This news release describes past events and should be used for historical purposes only. Please note date of release.

University of Wisconsin-Eau Claire

News Bureau   Schofield Hall 201  Eau Claire, WI 54702
phone: (715) 836-4741
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Dr. Paulis Lazda Earns Highest
Honor From Latvian Government
MAILED: Dec. 12, 2000

          EAU CLAIRE — Dr. Paulis Lazda, University of Wisconsin-Eau Claire professor of history, has been awarded the highest honor of his homeland of Latvia: Commander of the Order of Three Stars.
          Lazda was in the company of the commanding General of the Michigan National Guard and ambassadors from Finland, Italy and the Netherlands, all of whom received awards for their contributions to Latvia at the Nov. 17 ceremony in the capital city of Riga.
          “I still can’t believe it,” Lazda said. “It is very gratifying and humbling, and I must acknowledge many others who have contributed to the work I did and am being honored for.”
          In addition, to his wife, Dr. Irene Lazda, chair of the foreign languages department at UW-Eau Claire, and their youngest son, six Latvians who studied at UW-Eau Claire were in Riga for Lazda’s recognition. “It was a special thing for me to have the Latvian ‘Blugolds’ come out and help me celebrate,” Lazda said.
          Lazda was recognized for his initiative in the founding of the Museum of the Occupation of Latvia, which shows the experience of Soviet and Nazi rule in Latvia until its independence in 1991.
          In 1993, while teaching history in the UW-Eau Claire Semester in Latvia program in Riga, which he played a key role in starting, Lazda realized the urgent need for a place to take students to show them this devastating period in Latvia’s history. “That’s when I started my second life,” he said.
          That summer the first museum exhibit, documenting the first year of Soviet occupation, opened. Seven years later the museum boasts some 120 displays, including documents, artifacts and relics, photos and texts in four languages. In 1998 the Latvian government designated the museum as part of all official protocol visits by foreign heads of state and other visiting dignitaries.
          “It is a necessity for us to remember and understand Latvia’s history,” said Lazda, who considers the 50-year period of occupation by Nazi Germany and the Soviet Union to be a time when Latvia “fell into a memory hole.”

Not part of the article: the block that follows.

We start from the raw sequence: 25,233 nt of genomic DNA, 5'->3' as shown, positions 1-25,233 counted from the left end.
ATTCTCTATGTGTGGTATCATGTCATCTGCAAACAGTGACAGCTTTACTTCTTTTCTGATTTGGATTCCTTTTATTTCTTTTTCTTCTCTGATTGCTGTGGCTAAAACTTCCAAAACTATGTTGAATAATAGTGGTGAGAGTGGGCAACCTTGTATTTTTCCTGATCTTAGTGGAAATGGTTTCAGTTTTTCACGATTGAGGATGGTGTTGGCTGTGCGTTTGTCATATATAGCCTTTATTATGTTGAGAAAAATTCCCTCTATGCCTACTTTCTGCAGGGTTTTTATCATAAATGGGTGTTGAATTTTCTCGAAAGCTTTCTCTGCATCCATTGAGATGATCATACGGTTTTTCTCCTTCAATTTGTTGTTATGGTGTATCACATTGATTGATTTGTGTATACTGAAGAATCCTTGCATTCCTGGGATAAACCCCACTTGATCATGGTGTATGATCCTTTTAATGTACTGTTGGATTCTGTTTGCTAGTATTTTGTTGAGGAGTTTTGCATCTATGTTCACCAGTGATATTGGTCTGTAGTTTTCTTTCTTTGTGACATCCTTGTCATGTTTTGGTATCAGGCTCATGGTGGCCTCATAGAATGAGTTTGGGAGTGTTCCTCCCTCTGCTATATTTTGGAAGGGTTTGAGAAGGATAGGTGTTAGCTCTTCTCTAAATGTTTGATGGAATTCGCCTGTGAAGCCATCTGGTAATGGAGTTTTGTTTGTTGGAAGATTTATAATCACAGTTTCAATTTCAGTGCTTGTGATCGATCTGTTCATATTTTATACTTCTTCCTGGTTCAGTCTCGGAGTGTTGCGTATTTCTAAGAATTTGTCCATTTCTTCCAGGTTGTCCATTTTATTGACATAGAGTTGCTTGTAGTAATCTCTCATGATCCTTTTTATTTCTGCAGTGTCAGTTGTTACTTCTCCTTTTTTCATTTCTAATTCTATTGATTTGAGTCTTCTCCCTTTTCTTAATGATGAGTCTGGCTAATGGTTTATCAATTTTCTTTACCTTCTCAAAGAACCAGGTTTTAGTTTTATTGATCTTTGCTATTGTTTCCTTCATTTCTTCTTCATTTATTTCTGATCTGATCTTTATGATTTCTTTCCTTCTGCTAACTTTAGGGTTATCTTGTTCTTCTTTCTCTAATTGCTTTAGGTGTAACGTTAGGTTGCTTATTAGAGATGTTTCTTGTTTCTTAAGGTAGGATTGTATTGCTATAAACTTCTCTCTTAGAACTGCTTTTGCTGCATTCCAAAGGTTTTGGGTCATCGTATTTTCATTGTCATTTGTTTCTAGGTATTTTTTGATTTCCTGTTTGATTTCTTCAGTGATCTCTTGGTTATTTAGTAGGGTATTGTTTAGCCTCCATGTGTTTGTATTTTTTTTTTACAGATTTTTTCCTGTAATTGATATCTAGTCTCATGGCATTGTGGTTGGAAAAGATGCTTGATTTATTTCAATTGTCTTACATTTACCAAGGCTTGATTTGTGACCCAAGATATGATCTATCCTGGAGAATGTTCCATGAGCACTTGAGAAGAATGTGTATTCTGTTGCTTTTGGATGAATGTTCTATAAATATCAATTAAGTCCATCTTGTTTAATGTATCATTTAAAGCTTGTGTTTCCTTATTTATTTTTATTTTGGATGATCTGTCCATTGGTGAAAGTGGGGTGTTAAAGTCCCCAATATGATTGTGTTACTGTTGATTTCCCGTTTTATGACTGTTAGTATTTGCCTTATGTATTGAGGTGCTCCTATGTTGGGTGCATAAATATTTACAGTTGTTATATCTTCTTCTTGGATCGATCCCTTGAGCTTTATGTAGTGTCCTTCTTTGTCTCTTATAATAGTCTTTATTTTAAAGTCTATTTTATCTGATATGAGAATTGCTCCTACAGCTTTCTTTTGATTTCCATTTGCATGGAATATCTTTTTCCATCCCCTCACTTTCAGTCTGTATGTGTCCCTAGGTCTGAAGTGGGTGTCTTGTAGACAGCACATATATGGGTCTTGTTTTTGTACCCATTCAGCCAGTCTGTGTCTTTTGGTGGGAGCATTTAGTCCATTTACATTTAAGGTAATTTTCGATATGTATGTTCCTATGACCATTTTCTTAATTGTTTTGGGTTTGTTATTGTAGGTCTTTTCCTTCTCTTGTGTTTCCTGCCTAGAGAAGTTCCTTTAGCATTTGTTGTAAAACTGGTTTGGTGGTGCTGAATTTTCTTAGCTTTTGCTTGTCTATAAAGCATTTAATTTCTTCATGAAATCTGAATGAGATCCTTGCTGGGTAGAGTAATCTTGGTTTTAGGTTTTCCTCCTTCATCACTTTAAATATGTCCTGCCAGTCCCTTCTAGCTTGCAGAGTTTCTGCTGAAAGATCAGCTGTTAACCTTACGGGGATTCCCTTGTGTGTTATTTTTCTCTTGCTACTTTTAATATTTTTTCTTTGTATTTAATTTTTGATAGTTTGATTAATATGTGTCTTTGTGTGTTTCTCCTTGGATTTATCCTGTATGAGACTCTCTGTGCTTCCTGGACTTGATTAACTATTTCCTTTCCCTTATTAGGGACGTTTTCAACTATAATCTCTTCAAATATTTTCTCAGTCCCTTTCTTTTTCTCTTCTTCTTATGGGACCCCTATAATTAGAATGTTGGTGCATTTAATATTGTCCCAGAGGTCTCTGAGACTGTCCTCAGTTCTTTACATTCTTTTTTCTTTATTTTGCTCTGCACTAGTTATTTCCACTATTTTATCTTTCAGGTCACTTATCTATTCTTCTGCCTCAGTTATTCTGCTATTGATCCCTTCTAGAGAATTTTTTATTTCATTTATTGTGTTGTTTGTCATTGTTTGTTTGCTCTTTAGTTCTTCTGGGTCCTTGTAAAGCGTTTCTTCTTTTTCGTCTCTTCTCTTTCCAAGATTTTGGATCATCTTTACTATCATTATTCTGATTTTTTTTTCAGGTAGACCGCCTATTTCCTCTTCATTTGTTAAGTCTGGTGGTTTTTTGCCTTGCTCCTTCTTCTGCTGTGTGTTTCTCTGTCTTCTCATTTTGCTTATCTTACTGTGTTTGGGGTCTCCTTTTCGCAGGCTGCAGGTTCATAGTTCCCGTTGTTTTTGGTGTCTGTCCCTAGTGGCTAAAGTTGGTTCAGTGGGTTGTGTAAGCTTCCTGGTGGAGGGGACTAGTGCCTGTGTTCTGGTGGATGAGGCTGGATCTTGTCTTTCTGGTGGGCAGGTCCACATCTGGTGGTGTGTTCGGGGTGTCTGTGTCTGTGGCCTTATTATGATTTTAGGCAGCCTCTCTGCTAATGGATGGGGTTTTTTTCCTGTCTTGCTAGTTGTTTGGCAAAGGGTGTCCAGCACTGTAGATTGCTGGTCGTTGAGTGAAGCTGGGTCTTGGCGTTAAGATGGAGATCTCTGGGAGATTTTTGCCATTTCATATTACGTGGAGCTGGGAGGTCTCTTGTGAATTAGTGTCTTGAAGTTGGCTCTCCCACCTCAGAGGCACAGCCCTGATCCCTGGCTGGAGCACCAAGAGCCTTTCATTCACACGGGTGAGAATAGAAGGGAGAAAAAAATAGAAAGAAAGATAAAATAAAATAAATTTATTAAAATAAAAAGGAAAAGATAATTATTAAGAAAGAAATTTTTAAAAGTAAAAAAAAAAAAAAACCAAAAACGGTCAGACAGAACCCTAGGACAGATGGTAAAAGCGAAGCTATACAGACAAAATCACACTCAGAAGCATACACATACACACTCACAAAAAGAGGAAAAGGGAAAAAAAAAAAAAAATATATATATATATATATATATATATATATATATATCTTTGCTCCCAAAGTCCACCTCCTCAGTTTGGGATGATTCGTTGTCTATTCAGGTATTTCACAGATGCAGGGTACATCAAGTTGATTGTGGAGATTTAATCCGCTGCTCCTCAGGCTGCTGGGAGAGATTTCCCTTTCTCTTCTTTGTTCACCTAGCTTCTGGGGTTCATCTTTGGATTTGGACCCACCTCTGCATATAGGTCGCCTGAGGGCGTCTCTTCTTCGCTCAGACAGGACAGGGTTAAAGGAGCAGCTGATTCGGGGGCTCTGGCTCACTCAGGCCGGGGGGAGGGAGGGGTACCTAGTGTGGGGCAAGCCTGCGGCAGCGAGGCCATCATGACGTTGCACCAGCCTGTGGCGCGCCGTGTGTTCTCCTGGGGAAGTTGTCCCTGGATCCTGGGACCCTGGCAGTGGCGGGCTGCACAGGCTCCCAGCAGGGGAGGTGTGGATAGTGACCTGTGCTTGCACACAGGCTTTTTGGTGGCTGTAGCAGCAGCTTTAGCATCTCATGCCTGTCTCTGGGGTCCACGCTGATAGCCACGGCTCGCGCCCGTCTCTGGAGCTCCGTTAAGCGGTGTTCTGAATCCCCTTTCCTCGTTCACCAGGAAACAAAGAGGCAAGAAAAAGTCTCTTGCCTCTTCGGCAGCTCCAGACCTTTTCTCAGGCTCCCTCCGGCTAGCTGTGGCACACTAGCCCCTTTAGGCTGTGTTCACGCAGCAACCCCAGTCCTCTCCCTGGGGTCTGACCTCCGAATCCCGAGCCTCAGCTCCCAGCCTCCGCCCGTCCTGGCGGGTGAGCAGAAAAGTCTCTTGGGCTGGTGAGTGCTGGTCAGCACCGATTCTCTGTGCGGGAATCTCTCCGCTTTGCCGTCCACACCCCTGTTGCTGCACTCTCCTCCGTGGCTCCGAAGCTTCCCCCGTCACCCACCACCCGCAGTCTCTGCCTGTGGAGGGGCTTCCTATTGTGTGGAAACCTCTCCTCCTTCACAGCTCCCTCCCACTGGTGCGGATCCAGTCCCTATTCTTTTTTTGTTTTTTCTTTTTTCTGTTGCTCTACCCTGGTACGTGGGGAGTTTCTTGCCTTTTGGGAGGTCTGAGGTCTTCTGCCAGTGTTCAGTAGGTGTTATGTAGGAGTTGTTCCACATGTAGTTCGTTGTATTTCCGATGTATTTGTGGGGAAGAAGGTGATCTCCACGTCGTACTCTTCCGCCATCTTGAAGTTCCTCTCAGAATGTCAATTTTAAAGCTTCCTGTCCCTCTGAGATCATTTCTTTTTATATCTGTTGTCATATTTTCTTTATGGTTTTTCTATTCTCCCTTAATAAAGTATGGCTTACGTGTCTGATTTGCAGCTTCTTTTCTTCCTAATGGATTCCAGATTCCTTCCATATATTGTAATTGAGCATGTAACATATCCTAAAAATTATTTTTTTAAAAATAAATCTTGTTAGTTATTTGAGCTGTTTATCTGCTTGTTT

Lazda, who was born in Latvia in 1938, fled to Germany with his parents and two brothers to escape the Soviet invasion. There, they lived in a labor camp until the closing months of the war when they walked 200 miles to reach the American military positions near Lüneburg in northern Germany. They spent six years in refugee camps after the war.
          “I know what so many Latvians went through,” Lazda said. “Instead of suffering in silence, I took the initiative — with the help of many colleagues in America and Latvia — to start the museum,” said Lazda, who is the chairman of the board of directors of the museum.
          Lazda says there has been a tremendous amount of interesting discovery as he works to preserve bits and pieces of the past. “I’ve found that remarkably the exiles in the gulag (a forced-labor camp) kept a sense of humanity, civility and even beauty in that most inhuman place,” he said.
          The museum includes a cattle car that was used to transport people to camps in Siberia, a needle made from barbed wire, a handmade silent piano keyboard, sketches by an 11-year-old girl depicting the deportation of her family, and documents from the KGB, the former Russian secret police and intelligence agency.
          In one exhibit survivors of the Soviet occupation constructed a replica of the barracks in a gulag. Lazda says that so many prisoners were crammed into the barracks that when someone rolled over at night the entire row had to roll over.
          One of Lazda’s favorite museum relics is a letter sent from the West to a relative in occupied Latvia that was stamped “Censored: Must Not Continue” by the KGB — but then for some reason made it to its destination. “This letter does two things,” Lazda said. “It indicts the system for what it was — a very cruel system intent on isolating people from the rest of the world, and it shows the reason for its collapse — because it was inept and corrupt.”
          In addition to the museum, Lazda is busy coordinating a traveling exhibit titled “Latvia Returns to Europe: From Occupation to Freedom.” With its 25 large displays, the traveling exhibit has been shown to the European Parliament in Brussels and 10 European capitals.
          Each year, Lazda goes to Latvia five or six times as well as travels to other countries to organize showings of the traveling exhibit.
          “The museum is closely connected to my research and academic work,” said Lazda, who has been teaching history at UW-Eau Claire for 33 years. “It’s a continuation of what I do in the classroom, and I apply what I learn and discover to my teaching.”
          Although Lazda is surprised and humbled to have received such a prestigious award, he also is very proud of the museum and the impact it has on visitors.
          Lazda summed it up when he recalled a comment from President Ranger Groomsman of Iceland, one of the first visitors to the museum. Groomsman said, “Every nation has a right to its past, a right to have a memory, a right to have a history. It is a fundamental human right.”
          “This essentially is our effort,” Lazda said. “To remember, to preserve humanity and to recover from the experience of inhumanity of the occupation.”

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Janice B. Wisner
UW-Eau Claire News Bureau
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Updated: Dec. 12, 2000